Hrabik seemed to campaign like a madman. His campaign-themed vans were parked around town for months with "Kenney" emblazoned on their side. He promised to bring jobs back to RSM, cut government waste, restore safe schools, and to join with—and he used their names on his literature—councilmen Steve Baric and Jesse Petrilla to instill the term limits and the removal of council benefits. He even adopted a portion of the 241 toll road called "Kenney."

Gamble, elected to the city's original council before resigning in 2004 to care for her parents, called the campaign an opportunity to "Stand up for Rancho," which was her slogan. A 2011 appointment to replace Gary Thompson, which put her back on the council—Hrabik was a finalist but quit at the last moment—she talked about the arrival of mudslinging politics in Rancho Santa Margarita in 2010 and that, by voting for her and Beall, residents could make a statement that they didn't want someone's spin, that they cared more for results than rhetoric.

When it came time to vote, it was no contest. Residents sided with the so-called "old guard." And if business as usual was a bad thing, it would be hard to tell. A statistically reliable survey conducted over the summer indicated random resident voters were overwhelmingly pleased with the City and its government and supported the manner in which councilmembers were paid.

Business as usual it was. On the strength of a presidential election turnout, Beall recorded more votes than any council member in the city's history, and if he was the primary target of Hrabik, then Beall scored an easy knockout.

Beall carried 45 percent of the vote (13,011 votes), Gamble 33.9 percent (9,793), and Hrabik 21.2 percent (6,121).

Although he was a new face, the electorate also sided with Brad McGirr, who successfully campaigned against Larry McCook and Glenn Acosta for a two-year seat on the council.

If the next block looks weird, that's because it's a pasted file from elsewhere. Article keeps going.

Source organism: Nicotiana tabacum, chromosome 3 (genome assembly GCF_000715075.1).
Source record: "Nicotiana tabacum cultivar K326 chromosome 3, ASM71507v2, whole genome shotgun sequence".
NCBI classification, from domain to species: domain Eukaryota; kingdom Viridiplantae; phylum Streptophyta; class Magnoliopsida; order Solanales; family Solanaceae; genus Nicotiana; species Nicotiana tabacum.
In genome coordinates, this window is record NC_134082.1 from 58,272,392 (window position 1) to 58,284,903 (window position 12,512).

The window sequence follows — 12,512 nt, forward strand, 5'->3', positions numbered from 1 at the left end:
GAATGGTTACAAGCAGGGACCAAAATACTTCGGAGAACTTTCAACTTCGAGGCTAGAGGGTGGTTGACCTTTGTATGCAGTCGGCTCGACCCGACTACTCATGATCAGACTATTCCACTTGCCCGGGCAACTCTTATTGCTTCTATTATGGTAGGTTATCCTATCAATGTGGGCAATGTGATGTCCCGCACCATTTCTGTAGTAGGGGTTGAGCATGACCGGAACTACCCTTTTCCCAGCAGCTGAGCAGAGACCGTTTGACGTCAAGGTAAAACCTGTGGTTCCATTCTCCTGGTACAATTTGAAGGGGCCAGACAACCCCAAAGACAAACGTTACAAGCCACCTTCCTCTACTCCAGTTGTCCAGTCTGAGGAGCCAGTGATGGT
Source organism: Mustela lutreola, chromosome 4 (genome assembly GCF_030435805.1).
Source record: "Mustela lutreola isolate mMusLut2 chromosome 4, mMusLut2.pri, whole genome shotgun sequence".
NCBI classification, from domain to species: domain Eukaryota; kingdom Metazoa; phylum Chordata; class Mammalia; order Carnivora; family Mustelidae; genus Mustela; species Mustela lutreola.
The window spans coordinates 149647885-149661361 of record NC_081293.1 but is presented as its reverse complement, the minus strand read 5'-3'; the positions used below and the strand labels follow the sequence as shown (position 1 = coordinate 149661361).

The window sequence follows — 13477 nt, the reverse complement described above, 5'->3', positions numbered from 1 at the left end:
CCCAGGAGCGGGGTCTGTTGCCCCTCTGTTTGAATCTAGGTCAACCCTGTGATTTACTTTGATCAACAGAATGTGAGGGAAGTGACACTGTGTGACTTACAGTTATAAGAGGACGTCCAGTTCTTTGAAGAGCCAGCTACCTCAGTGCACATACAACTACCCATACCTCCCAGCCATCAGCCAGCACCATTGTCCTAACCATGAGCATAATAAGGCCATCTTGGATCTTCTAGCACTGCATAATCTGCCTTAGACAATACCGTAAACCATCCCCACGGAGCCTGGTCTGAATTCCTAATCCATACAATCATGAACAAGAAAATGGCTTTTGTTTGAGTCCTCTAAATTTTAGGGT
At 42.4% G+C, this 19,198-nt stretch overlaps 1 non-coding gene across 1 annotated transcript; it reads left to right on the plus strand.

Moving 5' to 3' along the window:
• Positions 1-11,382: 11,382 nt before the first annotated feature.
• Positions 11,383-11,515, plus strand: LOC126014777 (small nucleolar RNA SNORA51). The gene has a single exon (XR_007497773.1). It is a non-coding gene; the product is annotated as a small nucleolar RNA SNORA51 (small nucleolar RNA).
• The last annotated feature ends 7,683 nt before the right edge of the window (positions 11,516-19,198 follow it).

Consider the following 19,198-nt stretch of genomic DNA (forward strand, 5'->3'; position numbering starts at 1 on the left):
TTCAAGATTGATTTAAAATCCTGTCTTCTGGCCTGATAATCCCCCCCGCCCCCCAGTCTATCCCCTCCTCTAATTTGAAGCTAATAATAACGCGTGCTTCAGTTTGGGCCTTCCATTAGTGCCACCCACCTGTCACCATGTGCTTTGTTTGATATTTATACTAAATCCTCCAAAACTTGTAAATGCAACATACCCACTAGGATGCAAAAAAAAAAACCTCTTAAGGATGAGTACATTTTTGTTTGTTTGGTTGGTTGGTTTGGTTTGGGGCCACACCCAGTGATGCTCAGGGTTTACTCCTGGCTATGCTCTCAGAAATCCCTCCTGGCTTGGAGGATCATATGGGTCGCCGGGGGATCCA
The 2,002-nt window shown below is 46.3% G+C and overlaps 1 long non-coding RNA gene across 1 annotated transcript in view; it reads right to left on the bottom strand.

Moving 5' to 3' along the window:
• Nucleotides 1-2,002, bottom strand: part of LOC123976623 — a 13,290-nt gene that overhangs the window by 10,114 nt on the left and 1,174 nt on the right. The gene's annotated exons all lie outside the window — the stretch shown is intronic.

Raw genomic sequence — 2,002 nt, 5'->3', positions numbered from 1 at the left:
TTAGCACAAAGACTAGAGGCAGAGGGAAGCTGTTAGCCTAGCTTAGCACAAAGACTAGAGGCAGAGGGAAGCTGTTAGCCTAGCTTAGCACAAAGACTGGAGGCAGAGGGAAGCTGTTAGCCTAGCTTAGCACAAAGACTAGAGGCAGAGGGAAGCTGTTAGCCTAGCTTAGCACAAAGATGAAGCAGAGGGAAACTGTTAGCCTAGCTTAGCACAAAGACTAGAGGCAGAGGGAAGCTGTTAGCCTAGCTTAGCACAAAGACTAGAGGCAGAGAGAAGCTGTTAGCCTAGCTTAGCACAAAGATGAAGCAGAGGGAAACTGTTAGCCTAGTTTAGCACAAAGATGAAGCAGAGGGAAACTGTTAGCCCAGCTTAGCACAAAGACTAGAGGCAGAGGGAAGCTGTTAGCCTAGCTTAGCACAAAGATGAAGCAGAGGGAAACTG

If the Beall-Hrabik rivalry was a bloodbath, the two-year seat was a gentleman's contest between planning commissioner McGirr, retired businessman McCook and Trabuco Canyon Water District board member Acosta.

Respect was shown at nearly every corner as the three men mostly spoke highly of the other. McCook played the everyman role that he wasn't a politician like the others, though he had campaigned longer than anyone. He received more than 4,300 votes as a late entry in the 2010 election, and had essentially campaigned from that point forward in a grassroots effort to get people to know him. He was everywhere, it seemed, with a lanyard identifying him hanging around his neck and handing out business cards at city festivals and music events.

He increased his votes in 2012, but it wasn't enough to beat McGirr, who had the full endorsement of Beall (who had appointed him to the planning commission) and Gamble.

McGirr won 41.3 percent of the vote (7,036 votes) to McCook's 31.7 percent (5,391) and Acosta's 27 percent (4,591).

Beall, Gamble and McGirr promised the same kind of leadership Rancho Santa Margarita had in the past—which yielded $20 million in reserves for a town running on a $19 million budget—and that was good enough for the residents who, lacking a better description, stood up for Rancho.